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Intermittent Fasting Helps To Improve Energy, Mood, And Hunger

8 months ago

6028  0
Posted on Nov 17, 2023, 3 p.m.

Intermittent fasting (IF) or restricting food intake to eating within a ten-hour window and fasting for the remaining 14 hours, is associated with higher energy levels, better mood, and lower hunger levels according to a study presented at the European Nutrition Conference from King’s College London.

Most advocates for intermittent fasting promote a restrictive eating window as low as six hours, but the findings from this study show that eating in a less restrictive eating window of ten hours still has positive health benefits such as changes in hunger, mood, and energy levels. Those who were consistent with their eating window experienced greater benefits than those who varied their eating windows. 

“This is the largest study outside of a tightly controlled clinic to show that intermittent fasting can improve your health in a real-world setting. What's really exciting is that the findings show that you don’t have to be very restrictive to see positive results. A ten-hour eating window, which was manageable for most people, improved mood, energy levels, and hunger. We found for the first time that those who practised time-restricted eating, but were not consistent day to day, did not have the same positive health effects as those who were dedicated every day,” said Dr.  Sarah Berry, from the School of Life Course & Population Sciences and chief scientist at ZOE

This study involved 37,545 participants who were enrolled in the ZOE Health App and who completed the core intervention period for three weeks. The participants were asked to eat as they normally would for the first week and then begin an IF schedule with a ten-hour eating window for two weeks. More than 36,231 participants opted to continue for additional weeks, and 27,371 were classified as being highly engaged in the program. Of the highly engaged participants, 78% were female with a mean age of 60 and a BMI of 25.6. Additionally, those with a longer eating window before the intervention experienced even greater health benefits. 

Kate Bermingham PhD, from King’s and ZOE, said: “This study adds to the growing body of evidence showing the importance of how you eat. The health impact of food is not just what you eat but the time at which you choose to consume your meals, and eating window is an important dietary behaviour that can be beneficial for health. Findings shows that we don’t need to be eating all the time. Many people will feel satiated and even lose weight if they restrict their food to a ten-hour window.”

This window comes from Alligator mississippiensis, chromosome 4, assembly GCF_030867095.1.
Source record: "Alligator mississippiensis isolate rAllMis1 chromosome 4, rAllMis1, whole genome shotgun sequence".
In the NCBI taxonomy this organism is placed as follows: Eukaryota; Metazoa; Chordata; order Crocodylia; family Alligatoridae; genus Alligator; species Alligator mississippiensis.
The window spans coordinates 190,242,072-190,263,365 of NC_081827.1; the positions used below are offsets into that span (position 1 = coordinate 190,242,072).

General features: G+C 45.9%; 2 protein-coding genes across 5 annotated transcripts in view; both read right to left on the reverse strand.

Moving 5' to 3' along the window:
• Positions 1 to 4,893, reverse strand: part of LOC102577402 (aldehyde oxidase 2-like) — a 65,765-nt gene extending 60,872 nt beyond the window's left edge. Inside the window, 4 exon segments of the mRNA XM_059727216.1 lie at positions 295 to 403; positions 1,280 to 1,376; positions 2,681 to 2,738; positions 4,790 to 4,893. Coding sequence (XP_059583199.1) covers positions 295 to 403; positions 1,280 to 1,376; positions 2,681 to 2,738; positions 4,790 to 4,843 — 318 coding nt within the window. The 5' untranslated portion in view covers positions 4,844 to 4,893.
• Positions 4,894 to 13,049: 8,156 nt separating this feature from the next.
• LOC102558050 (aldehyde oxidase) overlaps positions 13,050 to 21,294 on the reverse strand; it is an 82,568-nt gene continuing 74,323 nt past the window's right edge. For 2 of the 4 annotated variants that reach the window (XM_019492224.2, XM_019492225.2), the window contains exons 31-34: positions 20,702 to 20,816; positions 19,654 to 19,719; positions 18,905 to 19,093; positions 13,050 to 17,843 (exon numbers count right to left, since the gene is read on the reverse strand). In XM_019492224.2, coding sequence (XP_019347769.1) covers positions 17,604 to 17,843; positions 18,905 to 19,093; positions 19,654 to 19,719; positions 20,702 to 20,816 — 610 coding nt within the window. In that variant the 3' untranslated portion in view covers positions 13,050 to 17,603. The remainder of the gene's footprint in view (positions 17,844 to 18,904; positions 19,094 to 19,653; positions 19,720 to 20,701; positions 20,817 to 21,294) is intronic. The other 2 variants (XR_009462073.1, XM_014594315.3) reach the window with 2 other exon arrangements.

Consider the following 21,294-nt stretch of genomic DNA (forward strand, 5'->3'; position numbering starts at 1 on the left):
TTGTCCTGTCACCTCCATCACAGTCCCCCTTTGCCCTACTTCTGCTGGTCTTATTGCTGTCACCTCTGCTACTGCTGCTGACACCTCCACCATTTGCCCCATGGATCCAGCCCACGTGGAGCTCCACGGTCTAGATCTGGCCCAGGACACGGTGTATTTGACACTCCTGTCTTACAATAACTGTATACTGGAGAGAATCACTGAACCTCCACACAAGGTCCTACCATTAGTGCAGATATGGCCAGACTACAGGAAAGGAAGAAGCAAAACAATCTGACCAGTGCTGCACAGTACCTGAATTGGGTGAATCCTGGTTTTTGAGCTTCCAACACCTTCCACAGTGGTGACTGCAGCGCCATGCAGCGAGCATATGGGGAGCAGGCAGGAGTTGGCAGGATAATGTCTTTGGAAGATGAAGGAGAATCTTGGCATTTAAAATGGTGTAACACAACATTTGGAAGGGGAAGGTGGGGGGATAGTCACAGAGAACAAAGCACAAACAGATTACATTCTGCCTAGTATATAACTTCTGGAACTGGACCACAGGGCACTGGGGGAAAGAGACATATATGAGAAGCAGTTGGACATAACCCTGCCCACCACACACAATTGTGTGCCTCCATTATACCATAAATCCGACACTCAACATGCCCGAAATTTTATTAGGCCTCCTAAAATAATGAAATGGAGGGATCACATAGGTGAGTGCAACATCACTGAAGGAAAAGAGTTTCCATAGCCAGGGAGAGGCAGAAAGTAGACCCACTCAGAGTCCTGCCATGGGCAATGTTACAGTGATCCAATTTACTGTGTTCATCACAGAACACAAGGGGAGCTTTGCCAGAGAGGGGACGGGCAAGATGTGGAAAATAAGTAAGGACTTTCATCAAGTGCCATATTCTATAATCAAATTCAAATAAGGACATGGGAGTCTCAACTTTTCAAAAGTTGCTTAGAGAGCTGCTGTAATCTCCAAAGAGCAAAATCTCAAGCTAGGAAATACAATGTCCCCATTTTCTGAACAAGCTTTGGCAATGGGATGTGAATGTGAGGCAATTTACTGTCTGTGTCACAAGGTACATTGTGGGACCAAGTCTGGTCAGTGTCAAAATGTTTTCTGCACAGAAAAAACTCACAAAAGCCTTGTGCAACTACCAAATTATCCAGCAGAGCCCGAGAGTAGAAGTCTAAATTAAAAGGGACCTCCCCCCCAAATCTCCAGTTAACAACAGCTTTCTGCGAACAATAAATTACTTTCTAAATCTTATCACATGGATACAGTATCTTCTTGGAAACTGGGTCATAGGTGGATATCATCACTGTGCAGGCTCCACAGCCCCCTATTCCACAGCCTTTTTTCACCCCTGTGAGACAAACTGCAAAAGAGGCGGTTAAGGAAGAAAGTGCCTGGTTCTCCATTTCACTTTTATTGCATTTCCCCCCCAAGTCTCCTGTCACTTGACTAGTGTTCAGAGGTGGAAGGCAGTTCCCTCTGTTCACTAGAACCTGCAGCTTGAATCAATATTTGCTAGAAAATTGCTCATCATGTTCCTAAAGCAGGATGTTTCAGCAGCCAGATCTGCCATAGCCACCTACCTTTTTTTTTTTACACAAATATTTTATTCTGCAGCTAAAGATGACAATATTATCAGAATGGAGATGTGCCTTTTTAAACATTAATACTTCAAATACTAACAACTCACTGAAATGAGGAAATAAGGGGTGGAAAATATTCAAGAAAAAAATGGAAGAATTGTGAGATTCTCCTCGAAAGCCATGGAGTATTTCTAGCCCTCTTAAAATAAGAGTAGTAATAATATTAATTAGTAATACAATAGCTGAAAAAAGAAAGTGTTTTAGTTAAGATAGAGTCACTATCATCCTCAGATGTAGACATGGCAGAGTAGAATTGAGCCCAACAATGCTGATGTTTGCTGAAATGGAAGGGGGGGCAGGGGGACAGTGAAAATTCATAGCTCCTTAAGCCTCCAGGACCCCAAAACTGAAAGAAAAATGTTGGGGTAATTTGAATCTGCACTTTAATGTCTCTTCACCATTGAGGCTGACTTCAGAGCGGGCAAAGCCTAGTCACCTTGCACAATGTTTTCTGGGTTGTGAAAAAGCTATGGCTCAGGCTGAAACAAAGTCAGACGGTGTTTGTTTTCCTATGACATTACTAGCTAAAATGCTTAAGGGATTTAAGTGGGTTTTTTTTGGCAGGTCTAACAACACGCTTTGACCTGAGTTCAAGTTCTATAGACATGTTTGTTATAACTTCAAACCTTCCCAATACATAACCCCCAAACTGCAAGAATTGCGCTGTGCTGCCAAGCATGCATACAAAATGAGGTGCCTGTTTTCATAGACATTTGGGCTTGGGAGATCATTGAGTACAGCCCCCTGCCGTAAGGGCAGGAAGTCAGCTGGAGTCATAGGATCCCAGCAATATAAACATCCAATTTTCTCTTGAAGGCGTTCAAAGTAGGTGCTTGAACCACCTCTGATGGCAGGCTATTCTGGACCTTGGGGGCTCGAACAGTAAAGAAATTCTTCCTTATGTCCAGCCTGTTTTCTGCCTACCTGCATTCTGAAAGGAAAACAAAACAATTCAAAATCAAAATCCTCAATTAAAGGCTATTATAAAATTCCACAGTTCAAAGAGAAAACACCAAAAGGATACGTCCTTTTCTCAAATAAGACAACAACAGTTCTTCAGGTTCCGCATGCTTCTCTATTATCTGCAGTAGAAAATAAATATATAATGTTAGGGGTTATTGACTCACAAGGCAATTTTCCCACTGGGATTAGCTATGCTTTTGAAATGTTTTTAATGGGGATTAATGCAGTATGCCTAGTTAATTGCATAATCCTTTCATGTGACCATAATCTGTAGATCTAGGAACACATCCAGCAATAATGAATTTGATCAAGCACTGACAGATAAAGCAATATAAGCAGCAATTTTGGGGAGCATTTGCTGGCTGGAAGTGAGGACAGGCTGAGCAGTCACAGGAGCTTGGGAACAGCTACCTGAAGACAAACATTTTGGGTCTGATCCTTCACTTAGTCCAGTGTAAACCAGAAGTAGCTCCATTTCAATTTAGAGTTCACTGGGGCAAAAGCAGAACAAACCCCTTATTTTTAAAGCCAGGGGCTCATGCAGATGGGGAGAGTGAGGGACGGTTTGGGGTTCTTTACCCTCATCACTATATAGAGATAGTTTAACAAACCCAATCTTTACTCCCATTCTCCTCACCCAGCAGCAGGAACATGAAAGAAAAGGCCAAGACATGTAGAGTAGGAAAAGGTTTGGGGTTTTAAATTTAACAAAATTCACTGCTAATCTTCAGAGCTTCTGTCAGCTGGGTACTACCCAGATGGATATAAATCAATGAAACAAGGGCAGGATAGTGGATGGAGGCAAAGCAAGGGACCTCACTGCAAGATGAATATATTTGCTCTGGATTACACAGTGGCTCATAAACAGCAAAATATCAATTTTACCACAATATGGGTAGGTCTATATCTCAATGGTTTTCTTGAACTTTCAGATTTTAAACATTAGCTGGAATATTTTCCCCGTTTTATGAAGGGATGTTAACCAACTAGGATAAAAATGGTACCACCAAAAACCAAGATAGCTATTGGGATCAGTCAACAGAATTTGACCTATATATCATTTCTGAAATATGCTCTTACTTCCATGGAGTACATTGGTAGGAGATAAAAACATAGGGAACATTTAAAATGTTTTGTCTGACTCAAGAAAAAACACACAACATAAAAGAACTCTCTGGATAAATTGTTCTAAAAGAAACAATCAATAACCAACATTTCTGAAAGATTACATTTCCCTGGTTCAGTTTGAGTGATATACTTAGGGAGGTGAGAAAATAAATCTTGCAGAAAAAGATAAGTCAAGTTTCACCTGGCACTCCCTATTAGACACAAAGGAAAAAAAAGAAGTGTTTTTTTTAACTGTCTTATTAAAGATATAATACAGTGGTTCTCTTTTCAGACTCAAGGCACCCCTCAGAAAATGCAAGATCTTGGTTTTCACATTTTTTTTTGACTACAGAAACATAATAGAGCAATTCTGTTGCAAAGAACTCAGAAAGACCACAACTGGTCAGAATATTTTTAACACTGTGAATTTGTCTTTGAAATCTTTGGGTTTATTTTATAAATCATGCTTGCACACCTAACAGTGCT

According to the ZOE website, on average the participants reduced their eating windows by two hours, and 16 weeks later more than 5,000 of the participants were still maintaining the 10-hour eating window. On average participants had an 11% increase in mood positivity (reduced anxiety/nervousness), a 6% reduction in feelings of hunger, and a 22% increase in energy levels compared to before starting IF. Those who extended the eating window beyond the 2-week mark also experienced other benefits, close to 64% reported improved gut health with symptoms of bloating improving by an average reduction of 11%. 

Overall, 58% of the participants consumed fewer snacks during IF with participants consuming on average less than one snack per day. However, there was variation depending on the timing of the eating window and when the window closed. Those who closed their windows later tended to eat more snacks, and those who were night owls also tended to be more unpredictable snackers. 

As with anything you read on the internet, this article should not be construed as medical advice; please talk to your doctor or primary care provider before changing your wellness routine. This article is not intended to provide a medical diagnosis, recommendation, treatment, or endorsement.

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